Kausiki Datta, Ph.D.
Research Assistant Professor
Center for NeuroGenetics
University of Florida
Dept. of Biochemistry and Molecular Biology
2033 Mowry Rd.
Gainesville, FL. 32610
My research interest has been focused on understanding the molecular basis of function and regulation of replication and transcription with studies focused primarily on understanding the detailed mechanisms and general principles of protein-nucleic acid and protein-protein interactions that are central to gene expression. As a postdoctoral researcher in the laboratory of Prof. Peter von Hippel, we developed a novel spectroscopic assay that enabled us to determine the local conformations of nucleoside bases within functional macromolecular machines of replication and transcription. By using this assay we studied the steps that are central to elongation and intrinsic termination of transcription. We further used this approach to elucidate the regulatory mechanisms and the molecular basis of fidelity control in DNA polymerase. As a Scientist in Roche Pharmaceuticals, I studied the transcription and replication mechanisms of influenza virus as targets for developing novel therapeutic interventions. We demonstrated for the first time that the influenza endonuclease exhibited guanine specific cleavage of the host pre-mRNA during ‘cap-snatching’ transcription. We established an RNA hybridization based branched DNA (bDNA) assay to carry out high-throughput screening for anti-influenza compounds which guided the structure-activity-relationship (SAR) studies.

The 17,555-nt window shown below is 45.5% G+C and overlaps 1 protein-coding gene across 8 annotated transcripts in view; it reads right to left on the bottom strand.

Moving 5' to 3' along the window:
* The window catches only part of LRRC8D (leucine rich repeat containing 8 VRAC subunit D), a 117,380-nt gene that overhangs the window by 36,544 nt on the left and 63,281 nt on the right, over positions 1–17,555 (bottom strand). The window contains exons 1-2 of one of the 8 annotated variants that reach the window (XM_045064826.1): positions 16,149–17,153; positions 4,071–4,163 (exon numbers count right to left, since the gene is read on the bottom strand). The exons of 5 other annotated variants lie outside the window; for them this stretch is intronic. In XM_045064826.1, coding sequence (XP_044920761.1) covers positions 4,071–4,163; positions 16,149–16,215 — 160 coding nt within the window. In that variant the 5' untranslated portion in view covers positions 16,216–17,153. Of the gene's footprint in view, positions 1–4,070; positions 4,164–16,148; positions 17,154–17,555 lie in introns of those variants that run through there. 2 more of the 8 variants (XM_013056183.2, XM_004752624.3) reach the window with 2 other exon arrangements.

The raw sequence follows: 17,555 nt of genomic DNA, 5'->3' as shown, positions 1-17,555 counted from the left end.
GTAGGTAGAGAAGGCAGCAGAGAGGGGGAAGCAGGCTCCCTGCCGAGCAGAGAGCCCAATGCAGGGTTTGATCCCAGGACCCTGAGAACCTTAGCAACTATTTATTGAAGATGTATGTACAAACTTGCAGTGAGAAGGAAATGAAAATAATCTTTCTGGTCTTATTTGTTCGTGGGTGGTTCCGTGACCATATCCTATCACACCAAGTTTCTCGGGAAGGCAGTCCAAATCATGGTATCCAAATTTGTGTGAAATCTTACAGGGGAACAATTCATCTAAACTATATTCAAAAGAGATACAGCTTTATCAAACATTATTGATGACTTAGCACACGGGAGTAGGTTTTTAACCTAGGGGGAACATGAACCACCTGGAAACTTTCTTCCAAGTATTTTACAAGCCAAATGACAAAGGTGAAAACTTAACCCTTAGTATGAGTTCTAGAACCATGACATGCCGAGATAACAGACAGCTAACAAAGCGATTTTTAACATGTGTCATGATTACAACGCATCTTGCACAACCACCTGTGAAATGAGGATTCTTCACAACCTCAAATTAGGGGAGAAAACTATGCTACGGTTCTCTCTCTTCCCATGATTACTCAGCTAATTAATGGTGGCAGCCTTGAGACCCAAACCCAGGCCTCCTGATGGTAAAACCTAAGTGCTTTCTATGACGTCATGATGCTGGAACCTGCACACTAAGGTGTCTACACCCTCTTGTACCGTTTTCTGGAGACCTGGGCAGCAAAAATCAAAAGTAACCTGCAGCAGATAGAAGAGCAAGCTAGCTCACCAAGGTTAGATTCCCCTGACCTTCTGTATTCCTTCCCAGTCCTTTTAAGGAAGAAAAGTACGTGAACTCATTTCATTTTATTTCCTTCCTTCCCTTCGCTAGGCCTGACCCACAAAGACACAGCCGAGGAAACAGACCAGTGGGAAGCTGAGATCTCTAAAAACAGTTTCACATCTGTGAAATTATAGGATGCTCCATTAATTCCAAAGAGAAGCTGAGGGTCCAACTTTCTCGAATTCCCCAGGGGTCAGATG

In collaboration with the investigators in the Center for NeuroGenetics at the University of Florida, in Berglund lab we are interested in understanding the molecular pathogenesis of the microsatellite repeat expansions in neuromuscular diseases, including, Myotonic Dystrophy (DM) and Amyotrophic Lateral Sclerosis (ALS). My goal is to pursue collaborative research to investigate the underlying disease-causing pathways using various biophysical approaches and developing high-throughput screening assays for identifying novel small molecule compounds and elucidating the mode of action (MOA) of these compounds which knowledge I then hope to help extend to the clinical level in an effort to find cures for the diseases.
Roch FF, Hinterkörner G, Menke J, Tang GQ, Cusack S, Butzendobler B, Buschmann H, Datta K, Wolkerstorfer A. (2015) An RNA Hybridization Assay for Screening Influenza A Virus Polymerase Inhibitors Using the Entire Ribonucleoprotein Complex. Assay Drug Dev Technol. 2015 Oct;13(8):488-506. doi: 10.1089/adt.2015.668.
Datta K, Wolkerstorfer A., Szolar O., Cusack, S and Klumpp, K. (2013) Characterization of PA-N terminal domain of Influenza A polymerase reveals sequence specific RNA cleavage. Nucleic Acids Res. 41(17):8289-8299. Epub Juy 11, 2013. (Article featured in World Biomedical Frontiers, 2014)
Datta K, Johnson N.P., Villani G., Marcus A.H., von Hippel P.H. (2012) Characterization of the 6-methyl isoxanthopterin (6-MI) base analog dimer, a spectroscopic probe for monitoring guanine base conformations at specific sites in nucleic acids. Nucleic Acids Res. 40(3):1191-202. Epub 2011 Oct 18.
Datta, K., Johnson, N.P. and von Hippel, P.H. (2010) DNA conformational changes at the primer-template junction regulate the fidelity of replication by DNA polymerase. Proc. Natl. Acad. Scis. USA. 107(42): 17980-5. Epub 2010 Oct 4.
Datta, K and von Hippel PH. (2008) Direct spectroscopic study of reconstituted transcription complexes reveals that intrinsic termination is driven primarily by thermodynamic destabilization of the nucleic acid framework. J. Biol. Chem. 283(6), 3537-49. Epub 2007 Dec 10.
Datta, K and LiCata, VJ. (2003) Thermodynamics of the binding of Thermus aquaticus DNA polymerase to primed-template DNA. Nucleic Acids Research. Vol. 31, 5590-97.
Link to full list of publications: